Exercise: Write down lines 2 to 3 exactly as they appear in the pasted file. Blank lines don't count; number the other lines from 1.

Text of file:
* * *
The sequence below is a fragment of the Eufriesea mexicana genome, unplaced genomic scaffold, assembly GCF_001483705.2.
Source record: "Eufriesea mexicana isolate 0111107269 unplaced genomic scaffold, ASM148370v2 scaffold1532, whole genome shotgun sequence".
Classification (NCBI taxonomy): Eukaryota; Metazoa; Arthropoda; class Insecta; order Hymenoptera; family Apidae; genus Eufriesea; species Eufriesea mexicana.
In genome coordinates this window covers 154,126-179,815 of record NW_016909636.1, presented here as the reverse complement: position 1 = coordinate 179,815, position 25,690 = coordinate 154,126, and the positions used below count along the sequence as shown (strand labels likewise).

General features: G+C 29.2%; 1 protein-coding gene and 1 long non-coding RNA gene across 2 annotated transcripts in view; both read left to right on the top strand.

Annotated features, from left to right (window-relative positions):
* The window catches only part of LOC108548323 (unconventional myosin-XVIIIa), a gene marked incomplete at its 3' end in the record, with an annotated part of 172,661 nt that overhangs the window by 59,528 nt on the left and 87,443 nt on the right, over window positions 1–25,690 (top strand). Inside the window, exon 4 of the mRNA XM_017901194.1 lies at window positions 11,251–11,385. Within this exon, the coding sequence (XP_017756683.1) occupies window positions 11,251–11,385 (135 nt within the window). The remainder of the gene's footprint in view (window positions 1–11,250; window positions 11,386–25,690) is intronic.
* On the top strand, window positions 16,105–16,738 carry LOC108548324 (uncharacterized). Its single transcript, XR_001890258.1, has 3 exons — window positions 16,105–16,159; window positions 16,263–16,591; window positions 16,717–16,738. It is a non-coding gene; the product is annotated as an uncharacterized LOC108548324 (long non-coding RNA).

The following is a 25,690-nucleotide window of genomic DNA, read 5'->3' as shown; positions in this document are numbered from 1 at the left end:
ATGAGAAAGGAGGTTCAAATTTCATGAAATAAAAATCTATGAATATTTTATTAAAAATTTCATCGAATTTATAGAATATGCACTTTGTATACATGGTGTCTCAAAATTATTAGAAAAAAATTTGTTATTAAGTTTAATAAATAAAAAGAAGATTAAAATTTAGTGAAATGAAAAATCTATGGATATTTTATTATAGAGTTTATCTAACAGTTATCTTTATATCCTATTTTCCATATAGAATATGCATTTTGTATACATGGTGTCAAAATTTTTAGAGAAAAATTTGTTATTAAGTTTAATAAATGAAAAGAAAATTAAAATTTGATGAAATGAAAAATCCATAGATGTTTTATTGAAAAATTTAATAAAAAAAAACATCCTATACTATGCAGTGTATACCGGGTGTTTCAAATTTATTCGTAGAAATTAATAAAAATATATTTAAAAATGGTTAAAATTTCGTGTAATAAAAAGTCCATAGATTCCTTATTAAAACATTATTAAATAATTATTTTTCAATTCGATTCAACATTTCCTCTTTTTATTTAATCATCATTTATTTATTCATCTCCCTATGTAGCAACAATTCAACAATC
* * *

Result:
Source record: "Eufriesea mexicana isolate 0111107269 unplaced genomic scaffold, ASM148370v2 scaffold1532, whole genome shotgun sequence".
Classification (NCBI taxonomy): Eukaryota; Metazoa; Arthropoda; class Insecta; order Hymenoptera; family Apidae; genus Eufriesea; species Eufriesea mexicana.